Pessimists are likely to die two years earlier than optimists, study shows

Whether you’re a pessimist or an optimist, you’re probably sick of hearing about all the ways life is different for you.

Being a pessimist is associated with the not-so-nice stuff, like ill health, depression, and insomnia. Meanwhile being an optimist is said to bring more happiness and joy into your life.


According to a recent study, pessimists are likely to die two years younger than optimists. Congratulations, maybe?

Well, people have been studying the effects of seeing the glass half-full or half-empty for eons and this week, it was revealed that pessimists are likely to die two years younger than optimists. On the bright side, that means they’re less likely to witness the world crash and burn (thanks climate change).

QIMR Berghofer’s Genetic Epidemiology group in Queensland, Australia undertook the study by collecting data from over 3,000 participants aged over 50 between 1993 and 1995 to cross check their hypothesis. The lead researcher on the study, Dr. John Whitfield explained:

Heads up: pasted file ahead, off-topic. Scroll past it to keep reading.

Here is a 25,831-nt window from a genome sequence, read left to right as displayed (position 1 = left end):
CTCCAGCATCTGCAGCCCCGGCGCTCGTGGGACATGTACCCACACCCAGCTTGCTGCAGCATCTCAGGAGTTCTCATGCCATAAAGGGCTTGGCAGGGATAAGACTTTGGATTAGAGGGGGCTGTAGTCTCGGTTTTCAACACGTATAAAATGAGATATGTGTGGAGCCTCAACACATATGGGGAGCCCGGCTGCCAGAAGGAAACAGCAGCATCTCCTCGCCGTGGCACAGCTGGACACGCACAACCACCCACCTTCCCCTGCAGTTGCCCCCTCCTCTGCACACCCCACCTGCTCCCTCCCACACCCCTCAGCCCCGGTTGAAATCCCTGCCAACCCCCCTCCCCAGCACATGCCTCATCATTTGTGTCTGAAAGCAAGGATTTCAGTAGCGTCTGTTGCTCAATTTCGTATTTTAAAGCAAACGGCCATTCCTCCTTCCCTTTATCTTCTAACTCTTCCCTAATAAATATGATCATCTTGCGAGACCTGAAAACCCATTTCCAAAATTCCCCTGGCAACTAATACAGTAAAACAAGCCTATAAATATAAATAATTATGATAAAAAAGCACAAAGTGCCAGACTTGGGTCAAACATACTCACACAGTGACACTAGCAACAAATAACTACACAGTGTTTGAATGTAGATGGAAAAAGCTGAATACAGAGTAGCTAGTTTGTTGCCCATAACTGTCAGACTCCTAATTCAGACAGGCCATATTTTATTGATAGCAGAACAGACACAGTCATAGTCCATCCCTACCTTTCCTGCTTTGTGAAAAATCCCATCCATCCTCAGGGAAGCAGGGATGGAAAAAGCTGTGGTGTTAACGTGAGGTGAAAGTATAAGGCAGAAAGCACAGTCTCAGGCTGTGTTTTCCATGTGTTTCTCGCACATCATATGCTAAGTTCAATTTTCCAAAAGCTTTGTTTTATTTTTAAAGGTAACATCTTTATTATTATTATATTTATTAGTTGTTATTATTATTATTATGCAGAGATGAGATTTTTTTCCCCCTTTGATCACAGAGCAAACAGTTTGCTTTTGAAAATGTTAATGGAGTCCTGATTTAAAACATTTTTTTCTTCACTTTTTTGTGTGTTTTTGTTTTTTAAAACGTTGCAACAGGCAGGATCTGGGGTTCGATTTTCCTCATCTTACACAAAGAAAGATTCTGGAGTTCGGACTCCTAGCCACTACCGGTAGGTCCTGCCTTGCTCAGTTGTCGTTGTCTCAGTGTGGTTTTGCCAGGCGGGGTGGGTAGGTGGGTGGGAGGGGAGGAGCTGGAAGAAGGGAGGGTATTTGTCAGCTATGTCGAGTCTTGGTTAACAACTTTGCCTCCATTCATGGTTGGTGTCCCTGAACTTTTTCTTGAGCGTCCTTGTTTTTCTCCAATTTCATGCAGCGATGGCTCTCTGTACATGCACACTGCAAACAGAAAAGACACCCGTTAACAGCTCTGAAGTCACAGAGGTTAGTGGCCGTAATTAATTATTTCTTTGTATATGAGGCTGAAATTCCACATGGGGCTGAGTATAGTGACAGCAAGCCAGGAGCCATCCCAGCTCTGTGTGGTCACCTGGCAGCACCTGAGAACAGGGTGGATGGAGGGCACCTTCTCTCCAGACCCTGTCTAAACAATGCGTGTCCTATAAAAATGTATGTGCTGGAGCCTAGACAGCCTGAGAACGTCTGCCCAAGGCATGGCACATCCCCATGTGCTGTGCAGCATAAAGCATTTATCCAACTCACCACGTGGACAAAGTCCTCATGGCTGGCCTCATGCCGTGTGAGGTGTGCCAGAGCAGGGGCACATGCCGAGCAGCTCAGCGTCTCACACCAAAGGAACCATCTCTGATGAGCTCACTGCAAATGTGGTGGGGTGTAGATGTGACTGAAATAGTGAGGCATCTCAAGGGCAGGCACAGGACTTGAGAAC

“We found people who were strongly pessimistic about the future were more likely to die earlier from cardiovascular diseases and other causes of death, but not from cancer… optimism scores on the other hand did not show a significant relationship with death, either positive or negative.”

He also exclaimed that “understanding that our long term health can be influenced by whether we’re a cup-half-full or cup-half-empty kind of person might be the prompt we need to try to change the way we face the world, and try to reduce negativity, even in really difficult circumstances.”

Well, in the midst of a global pandemic, economic recession and dying Earth, it seems pretty hard to keep up the optimism.

So, if you do believe that the world is full of daisies and butterflies then you’re more likely to live longer. You can make of that what you will, but perhaps being a pessimist and escaping old age’s clutches might not be such a bad thing.